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Citrus Heights council members take step to oppose AB 392 use-of-force bill

Bret Daniels, use-of-force, AB 392
Citrus Heights Councilman Bret Daniels speaks in opposition to AB 392 during a March 14, 2019, council meeting. // MetroCable 14

Updated March 23, 8:42 a.m.–
Sentinel staff report– The city’s mayor and at least three other council members directed the police chief during a March council meeting to draft a resolution and letter opposing proposed state legislation that seeks to narrow the circumstances for when police officers can use deadly force.

Although the item did not appear on the council’s March 14 meeting agenda, Councilman Bret Daniels suggested in concluding comments during the meeting that the council take a position to oppose Assembly Bill 392, which he called a “very misguided, flawed effort to change the use of force standard.”

The legislation was introduced last month by Assemblywoman Shirley Weber (D-San Diego) and has gained the backing of the American Civil Liberties Union. It seeks to raise the current standard for when deadly force can be used by an officer from “reasonable” to “necessary,” which advocates say will help save lives and reduce police shootings involving unarmed suspects.

“AB 392, if it does continue on (and) gets passed, will get officers killed. There’s no doubt about it,” said Daniels, who has a law enforcement background as a former Sacramento County Sheriff’s Deputy. “This is just a horrible effort to fix something in a wrong approach.”

Daniels said he believed the legislation would result in officers not being able to use deadly force if someone pointed an unloaded weapon at them.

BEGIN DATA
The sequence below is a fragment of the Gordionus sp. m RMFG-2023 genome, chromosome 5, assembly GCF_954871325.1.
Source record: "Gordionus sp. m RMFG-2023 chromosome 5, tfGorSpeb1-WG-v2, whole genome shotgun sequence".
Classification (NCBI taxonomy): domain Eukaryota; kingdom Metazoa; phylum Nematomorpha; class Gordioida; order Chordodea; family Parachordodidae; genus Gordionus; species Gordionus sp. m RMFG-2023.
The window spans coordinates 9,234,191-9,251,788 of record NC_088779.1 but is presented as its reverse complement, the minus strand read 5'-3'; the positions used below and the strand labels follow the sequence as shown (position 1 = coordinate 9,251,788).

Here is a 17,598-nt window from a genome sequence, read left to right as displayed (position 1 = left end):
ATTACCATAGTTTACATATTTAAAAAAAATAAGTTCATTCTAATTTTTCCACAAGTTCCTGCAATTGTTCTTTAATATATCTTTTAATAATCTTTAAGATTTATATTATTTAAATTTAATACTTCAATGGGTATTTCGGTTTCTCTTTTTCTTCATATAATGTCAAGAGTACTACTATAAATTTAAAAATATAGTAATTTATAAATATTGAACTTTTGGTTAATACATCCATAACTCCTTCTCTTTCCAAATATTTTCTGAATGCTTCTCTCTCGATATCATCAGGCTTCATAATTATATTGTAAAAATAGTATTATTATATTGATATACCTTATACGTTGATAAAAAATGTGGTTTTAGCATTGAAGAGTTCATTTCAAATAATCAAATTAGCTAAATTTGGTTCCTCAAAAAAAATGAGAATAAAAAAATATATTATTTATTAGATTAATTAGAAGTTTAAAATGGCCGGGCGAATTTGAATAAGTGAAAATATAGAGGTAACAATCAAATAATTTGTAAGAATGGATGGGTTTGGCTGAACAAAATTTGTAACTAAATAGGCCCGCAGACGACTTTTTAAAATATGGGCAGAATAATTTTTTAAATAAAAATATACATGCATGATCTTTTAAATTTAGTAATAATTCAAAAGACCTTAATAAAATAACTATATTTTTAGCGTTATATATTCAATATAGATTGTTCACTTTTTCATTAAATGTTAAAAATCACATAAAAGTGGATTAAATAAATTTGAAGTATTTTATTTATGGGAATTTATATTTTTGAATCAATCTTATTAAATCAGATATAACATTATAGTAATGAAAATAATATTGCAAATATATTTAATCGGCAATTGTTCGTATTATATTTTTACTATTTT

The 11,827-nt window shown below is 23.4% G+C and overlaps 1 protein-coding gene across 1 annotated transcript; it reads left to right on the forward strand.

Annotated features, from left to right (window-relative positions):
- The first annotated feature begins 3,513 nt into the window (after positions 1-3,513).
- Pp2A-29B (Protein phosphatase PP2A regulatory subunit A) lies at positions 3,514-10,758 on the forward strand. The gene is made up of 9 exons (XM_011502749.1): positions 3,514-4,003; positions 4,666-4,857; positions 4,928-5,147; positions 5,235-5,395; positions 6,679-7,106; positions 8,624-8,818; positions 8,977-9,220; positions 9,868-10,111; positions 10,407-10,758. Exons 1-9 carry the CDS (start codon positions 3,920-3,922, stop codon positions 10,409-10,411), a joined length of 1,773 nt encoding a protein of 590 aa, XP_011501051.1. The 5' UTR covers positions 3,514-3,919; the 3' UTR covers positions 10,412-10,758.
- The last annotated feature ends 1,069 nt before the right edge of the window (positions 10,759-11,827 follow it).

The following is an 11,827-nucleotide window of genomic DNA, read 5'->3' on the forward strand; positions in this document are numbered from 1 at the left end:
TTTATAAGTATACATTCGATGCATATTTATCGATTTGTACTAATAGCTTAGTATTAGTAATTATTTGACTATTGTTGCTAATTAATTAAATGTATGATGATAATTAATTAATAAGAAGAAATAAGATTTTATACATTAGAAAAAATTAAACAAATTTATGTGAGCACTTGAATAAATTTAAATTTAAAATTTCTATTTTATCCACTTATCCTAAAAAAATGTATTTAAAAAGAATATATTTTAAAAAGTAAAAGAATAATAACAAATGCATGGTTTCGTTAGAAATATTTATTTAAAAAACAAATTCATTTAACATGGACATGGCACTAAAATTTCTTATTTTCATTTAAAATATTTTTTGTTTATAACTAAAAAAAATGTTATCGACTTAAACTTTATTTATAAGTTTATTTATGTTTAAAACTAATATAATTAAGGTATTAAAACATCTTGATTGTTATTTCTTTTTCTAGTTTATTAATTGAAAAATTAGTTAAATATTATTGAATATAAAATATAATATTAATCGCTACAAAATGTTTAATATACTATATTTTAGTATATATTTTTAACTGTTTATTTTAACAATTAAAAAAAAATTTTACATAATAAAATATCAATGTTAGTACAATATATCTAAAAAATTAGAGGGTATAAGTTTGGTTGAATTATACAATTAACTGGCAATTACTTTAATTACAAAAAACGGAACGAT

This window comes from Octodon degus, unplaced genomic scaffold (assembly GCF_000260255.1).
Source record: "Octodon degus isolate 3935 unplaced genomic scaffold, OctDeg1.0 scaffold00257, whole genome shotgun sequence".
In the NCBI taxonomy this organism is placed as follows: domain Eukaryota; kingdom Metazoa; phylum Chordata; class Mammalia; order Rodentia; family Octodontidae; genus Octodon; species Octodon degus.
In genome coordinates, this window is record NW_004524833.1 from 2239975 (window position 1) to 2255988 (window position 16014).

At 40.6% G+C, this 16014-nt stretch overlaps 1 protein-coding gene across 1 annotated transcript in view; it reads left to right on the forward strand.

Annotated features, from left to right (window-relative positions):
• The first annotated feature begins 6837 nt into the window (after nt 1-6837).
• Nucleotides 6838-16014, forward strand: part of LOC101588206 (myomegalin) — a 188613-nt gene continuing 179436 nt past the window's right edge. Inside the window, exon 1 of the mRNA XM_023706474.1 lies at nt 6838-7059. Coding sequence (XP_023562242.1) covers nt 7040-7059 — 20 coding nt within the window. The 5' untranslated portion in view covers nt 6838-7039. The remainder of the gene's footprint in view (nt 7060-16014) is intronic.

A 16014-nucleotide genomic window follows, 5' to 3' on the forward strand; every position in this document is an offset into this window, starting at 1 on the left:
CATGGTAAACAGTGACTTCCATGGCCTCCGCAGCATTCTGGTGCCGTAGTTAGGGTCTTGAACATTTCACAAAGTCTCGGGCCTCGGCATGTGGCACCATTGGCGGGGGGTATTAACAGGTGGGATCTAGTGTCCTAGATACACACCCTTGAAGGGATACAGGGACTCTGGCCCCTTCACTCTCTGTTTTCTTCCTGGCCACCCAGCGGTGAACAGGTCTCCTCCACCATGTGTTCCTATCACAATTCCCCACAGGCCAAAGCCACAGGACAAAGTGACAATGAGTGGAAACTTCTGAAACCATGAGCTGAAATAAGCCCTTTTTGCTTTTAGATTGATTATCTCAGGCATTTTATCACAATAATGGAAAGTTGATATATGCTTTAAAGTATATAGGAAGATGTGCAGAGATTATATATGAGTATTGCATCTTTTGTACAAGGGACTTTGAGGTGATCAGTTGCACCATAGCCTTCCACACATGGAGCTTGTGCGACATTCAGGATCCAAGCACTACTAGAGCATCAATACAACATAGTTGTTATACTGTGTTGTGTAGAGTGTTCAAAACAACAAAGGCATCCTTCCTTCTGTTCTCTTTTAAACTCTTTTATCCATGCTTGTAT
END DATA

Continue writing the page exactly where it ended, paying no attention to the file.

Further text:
According to a summary of the bill by the nonpartisan Office of Legislative Counsel, AB 392 “would redefine the circumstances under which a homicide by a peace officer is deemed justifiable to include when the killing is in self-defense or the defense of another, consistent with the existing legal standard for self-defense, or when the killing is necessary to prevent the escape of a fleeing felon whose immediate apprehension is necessary to prevent death or serious injury.”

Vice Mayor Jeff Slowey echoed Daniels comments, but added a recommendation that the council additionally take a position in support of Senate Bill 230, which is a law enforcement-backed bill that would add more training requirements regarding de-escalation and use-of-force, but would maintain the “reasonable” standard for when officers can use deadly force.

The legislative counsel’s summary of SB 230 says the bill would refine the circumstances for justifiable homicide by an officer “to those situations in which the officer reasonably believes the suspect poses an imminent threat of death or serious physical injury to the officer, or others, or when a fleeing suspect has committed a forcible and atrocious felony.”

“[AB 392] changes verbiage and that’s really all it does,” said Slowey. “It doesn’t provide any additional training, (it) replaces ‘reasonable’ with the word ‘necessary’, and to me that is just… really for the lawyers so they can turn around and sue departments and officers.”

Under the council’s direction, Citrus Heights Police Chief Ron Lawrence is to draft a letter to oppose AB 392 and support SB 230, which council members are to sign. A resolution to be formally voted on by the council will also be drafted, if there is sufficient time. The council’s next meeting on March 28 has been cancelled, so some concern was expressed by council members about whether the resolution would still be timely if passed at the council’s first meeting in April.

As of March 20, Chief Lawrence told The Sentinel a letter had not yet been drafted, but is expected by early next week. He told the council AB 392 could be heard by the State Assembly’s public safety committee later this month, or in early April.

Councilwoman Porsche Middleton, the newest member to join the five-member Citrus Heights City Council, did not comment on the use-of-force issue during the meeting and did not return phone and email messages left by The Sentinel on Wednesday.

Want to share your thoughts on the council’s position on use-of-force legislation? Click here to submit a letter to the editor for publication.

*This article was updated to include a correction on the date of the City Council’s next meeting.

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